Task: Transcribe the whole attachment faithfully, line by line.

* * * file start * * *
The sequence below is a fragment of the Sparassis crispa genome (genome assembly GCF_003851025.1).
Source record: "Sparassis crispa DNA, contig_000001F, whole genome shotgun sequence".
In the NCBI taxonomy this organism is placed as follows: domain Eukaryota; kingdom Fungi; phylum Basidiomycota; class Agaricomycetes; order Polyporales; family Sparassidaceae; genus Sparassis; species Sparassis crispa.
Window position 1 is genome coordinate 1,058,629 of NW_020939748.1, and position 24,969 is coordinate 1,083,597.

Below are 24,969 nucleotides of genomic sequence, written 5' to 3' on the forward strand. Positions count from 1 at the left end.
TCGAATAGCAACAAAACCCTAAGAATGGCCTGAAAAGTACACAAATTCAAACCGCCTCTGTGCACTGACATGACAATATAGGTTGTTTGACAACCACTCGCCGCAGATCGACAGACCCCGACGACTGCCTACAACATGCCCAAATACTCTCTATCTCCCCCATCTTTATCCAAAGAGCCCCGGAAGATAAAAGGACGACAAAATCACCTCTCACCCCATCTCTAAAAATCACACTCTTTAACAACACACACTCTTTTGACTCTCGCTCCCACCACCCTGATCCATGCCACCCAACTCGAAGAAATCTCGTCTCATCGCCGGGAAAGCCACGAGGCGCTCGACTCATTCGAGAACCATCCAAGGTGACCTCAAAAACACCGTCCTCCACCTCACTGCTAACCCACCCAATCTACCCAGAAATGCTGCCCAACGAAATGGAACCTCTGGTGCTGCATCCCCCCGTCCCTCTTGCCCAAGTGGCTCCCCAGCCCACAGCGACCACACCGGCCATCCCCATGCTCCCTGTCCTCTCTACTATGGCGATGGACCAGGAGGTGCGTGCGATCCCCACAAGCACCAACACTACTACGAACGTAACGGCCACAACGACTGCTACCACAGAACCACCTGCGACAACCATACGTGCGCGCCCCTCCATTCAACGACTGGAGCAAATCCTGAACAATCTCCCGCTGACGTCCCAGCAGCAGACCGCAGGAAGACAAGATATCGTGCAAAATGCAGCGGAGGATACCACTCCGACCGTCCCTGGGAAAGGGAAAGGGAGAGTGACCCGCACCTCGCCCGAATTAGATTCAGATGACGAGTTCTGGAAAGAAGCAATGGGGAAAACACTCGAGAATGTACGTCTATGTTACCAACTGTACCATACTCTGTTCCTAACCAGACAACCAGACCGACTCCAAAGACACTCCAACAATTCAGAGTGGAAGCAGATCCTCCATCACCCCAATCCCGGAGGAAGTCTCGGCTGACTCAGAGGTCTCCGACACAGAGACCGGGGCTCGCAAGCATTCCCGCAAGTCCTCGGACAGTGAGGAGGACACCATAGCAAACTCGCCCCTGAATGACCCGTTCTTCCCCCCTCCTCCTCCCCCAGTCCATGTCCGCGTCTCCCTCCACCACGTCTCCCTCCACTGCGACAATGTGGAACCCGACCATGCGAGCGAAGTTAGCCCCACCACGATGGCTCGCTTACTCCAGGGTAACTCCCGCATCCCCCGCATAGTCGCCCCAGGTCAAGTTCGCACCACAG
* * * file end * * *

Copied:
The sequence below is a fragment of the Sparassis crispa genome (genome assembly GCF_003851025.1).
Source record: "Sparassis crispa DNA, contig_000001F, whole genome shotgun sequence".
In the NCBI taxonomy this organism is placed as follows: domain Eukaryota; kingdom Fungi; phylum Basidiomycota; class Agaricomycetes; order Polyporales; family Sparassidaceae; genus Sparassis; species Sparassis crispa.
Window position 1 is genome coordinate 1,058,629 of NW_020939748.1, and position 24,969 is coordinate 1,083,597.

Below are 24,969 nucleotides of genomic sequence, written 5' to 3' on the forward strand. Positions count from 1 at the left end.
TCGAATAGCAACAAAACCCTAAGAATGGCCTGAAAAGTACACAAATTCAAACCGCCTCTGTGCACTGACATGACAATATAGGTTGTTTGACAACCACTCGCCGCAGATCGACAGACCCCGACGACTGCCTACAACATGCCCAAATACTCTCTATCTCCCCCATCTTTATCCAAAGAGCCCCGGAAGATAAAAGGACGACAAAATCACCTCTCACCCCATCTCTAAAAATCACACTCTTTAACAACACACACTCTTTTGACTCTCGCTCCCACCACCCTGATCCATGCCACCCAACTCGAAGAAATCTCGTCTCATCGCCGGGAAAGCCACGAGGCGCTCGACTCATTCGAGAACCATCCAAGGTGACCTCAAAAACACCGTCCTCCACCTCACTGCTAACCCACCCAATCTACCCAGAAATGCTGCCCAACGAAATGGAACCTCTGGTGCTGCATCCCCCCGTCCCTCTTGCCCAAGTGGCTCCCCAGCCCACAGCGACCACACCGGCCATCCCCATGCTCCCTGTCCTCTCTACTATGGCGATGGACCAGGAGGTGCGTGCGATCCCCACAAGCACCAACACTACTACGAACGTAACGGCCACAACGACTGCTACCACAGAACCACCTGCGACAACCATACGTGCGCGCCCCTCCATTCAACGACTGGAGCAAATCCTGAACAATCTCCCGCTGACGTCCCAGCAGCAGACCGCAGGAAGACAAGATATCGTGCAAAATGCAGCGGAGGATACCACTCCGACCGTCCCTGGGAAAGGGAAAGGGAGAGTGACCCGCACCTCGCCCGAATTAGATTCAGATGACGAGTTCTGGAAAGAAGCAATGGGGAAAACACTCGAGAATGTACGTCTATGTTACCAACTGTACCATACTCTGTTCCTAACCAGACAACCAGACCGACTCCAAAGACACTCCAACAATTCAGAGTGGAAGCAGATCCTCCATCACCCCAATCCCGGAGGAAGTCTCGGCTGACTCAGAGGTCTCCGACACAGAGACCGGGGCTCGCAAGCATTCCCGCAAGTCCTCGGACAGTGAGGAGGACACCATAGCAAACTCGCCCCTGAATGACCCGTTCTTCCCCCCTCCTCCTCCCCCAGTCCATGTCCGCGTCTCCCTCCACCACGTCTCCCTCCACTGCGACAATGTGGAACCCGACCATGCGAGCGAAGTTAGCCCCACCACGATGGCTCGCTTACTCCAGGGTAACTCCCGCATCCCCCGCATAGTCGCCCCAGGTCAAGTTCGCACCACAG